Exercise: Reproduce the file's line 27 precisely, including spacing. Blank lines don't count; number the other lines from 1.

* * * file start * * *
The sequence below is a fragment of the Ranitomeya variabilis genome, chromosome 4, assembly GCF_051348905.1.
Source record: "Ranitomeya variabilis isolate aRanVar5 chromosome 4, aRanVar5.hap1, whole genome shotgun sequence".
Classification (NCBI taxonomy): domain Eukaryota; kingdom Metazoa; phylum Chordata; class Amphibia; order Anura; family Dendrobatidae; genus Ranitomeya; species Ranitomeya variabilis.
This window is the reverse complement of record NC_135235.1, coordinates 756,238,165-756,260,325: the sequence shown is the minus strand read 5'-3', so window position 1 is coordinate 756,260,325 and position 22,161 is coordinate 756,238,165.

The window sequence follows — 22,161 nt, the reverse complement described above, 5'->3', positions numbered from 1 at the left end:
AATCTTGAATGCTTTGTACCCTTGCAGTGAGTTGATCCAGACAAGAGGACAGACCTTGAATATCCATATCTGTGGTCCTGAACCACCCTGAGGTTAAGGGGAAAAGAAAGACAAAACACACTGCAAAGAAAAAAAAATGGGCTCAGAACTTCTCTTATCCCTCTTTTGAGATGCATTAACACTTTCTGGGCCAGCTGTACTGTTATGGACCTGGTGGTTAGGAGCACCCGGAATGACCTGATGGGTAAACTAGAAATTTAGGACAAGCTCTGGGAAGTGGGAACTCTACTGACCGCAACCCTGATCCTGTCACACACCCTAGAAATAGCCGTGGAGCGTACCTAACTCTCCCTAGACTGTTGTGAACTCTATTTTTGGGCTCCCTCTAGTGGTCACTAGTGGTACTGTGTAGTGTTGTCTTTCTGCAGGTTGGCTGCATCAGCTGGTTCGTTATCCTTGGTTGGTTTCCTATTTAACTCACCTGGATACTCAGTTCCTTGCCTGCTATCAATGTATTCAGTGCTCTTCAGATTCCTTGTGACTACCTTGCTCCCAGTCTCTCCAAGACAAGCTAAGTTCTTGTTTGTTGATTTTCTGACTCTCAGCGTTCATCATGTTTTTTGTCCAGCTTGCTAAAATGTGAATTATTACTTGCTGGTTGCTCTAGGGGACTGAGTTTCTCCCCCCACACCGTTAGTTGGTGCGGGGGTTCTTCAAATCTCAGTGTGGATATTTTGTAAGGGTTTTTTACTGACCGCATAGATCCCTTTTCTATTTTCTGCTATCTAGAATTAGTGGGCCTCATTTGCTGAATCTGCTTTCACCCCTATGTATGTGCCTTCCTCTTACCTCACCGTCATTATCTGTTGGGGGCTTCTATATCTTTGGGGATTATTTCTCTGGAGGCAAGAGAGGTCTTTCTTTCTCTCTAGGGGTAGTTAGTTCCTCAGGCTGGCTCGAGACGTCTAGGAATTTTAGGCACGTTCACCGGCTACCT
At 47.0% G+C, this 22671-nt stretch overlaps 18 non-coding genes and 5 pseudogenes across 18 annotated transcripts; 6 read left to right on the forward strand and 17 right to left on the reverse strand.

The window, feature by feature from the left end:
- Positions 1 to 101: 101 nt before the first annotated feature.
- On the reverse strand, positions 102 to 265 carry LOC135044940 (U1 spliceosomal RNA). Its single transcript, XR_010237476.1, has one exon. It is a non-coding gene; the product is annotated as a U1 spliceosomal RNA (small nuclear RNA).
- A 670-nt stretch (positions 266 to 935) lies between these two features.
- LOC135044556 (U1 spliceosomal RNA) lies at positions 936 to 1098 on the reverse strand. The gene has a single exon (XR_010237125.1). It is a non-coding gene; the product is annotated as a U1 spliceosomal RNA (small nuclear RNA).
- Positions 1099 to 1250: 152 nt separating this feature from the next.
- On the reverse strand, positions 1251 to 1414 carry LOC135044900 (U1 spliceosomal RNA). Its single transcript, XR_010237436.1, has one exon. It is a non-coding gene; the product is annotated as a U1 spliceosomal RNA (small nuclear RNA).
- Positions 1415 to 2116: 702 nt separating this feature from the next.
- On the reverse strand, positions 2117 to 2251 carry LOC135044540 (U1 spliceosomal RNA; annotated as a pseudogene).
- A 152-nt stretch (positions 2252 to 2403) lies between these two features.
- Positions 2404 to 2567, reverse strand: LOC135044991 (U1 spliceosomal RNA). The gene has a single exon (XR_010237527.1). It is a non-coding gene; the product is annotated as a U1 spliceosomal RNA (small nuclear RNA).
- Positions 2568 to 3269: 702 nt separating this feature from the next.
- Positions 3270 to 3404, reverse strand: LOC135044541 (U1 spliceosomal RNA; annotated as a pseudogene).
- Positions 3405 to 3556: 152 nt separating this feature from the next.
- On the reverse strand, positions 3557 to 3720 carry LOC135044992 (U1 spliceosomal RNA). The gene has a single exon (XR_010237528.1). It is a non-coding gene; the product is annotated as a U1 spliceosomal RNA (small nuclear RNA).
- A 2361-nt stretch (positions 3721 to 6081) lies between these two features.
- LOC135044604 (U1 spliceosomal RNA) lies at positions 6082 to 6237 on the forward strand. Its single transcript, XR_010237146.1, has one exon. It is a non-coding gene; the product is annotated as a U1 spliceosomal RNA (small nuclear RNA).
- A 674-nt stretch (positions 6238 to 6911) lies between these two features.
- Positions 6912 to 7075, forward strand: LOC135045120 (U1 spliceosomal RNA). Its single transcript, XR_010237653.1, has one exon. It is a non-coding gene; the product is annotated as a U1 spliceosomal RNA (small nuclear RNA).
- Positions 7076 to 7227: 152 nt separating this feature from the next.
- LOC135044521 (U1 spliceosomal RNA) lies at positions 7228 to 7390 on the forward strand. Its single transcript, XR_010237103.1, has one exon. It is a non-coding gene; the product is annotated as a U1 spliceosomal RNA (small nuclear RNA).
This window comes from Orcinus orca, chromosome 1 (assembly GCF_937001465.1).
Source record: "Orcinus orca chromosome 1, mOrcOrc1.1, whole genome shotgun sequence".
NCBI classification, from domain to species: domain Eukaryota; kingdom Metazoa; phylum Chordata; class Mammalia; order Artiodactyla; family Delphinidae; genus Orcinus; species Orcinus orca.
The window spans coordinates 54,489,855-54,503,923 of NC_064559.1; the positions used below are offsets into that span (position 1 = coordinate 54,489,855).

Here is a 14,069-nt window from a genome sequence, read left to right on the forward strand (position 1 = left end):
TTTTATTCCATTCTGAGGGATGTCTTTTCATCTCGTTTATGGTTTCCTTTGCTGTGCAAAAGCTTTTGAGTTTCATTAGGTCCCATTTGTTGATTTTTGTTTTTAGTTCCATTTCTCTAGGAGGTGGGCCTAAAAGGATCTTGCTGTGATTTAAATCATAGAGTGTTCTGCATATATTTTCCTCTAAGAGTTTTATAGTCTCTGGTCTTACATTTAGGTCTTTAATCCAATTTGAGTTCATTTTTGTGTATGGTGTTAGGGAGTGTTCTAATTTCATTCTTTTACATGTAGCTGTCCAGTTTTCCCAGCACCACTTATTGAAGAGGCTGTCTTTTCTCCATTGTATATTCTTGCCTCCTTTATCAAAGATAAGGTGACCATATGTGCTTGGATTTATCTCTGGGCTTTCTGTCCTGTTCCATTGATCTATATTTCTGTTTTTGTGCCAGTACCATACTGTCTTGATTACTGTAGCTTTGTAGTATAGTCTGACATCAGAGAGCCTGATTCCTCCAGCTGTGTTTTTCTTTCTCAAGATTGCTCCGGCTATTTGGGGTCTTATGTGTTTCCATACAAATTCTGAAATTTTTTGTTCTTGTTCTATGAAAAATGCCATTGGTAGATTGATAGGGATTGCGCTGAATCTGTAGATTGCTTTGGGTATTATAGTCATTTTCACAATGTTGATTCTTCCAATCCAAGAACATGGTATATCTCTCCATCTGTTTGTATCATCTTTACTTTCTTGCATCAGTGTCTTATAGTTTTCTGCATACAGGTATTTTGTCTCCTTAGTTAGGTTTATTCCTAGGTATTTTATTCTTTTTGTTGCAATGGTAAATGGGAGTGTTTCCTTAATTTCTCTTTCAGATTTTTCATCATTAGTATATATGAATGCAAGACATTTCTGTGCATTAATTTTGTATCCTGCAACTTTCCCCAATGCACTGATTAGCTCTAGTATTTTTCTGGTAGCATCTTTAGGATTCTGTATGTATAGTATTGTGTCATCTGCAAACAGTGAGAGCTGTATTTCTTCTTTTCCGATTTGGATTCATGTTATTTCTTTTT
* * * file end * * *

- Positions 7076 to 7227: 152 nt separating this feature from the next.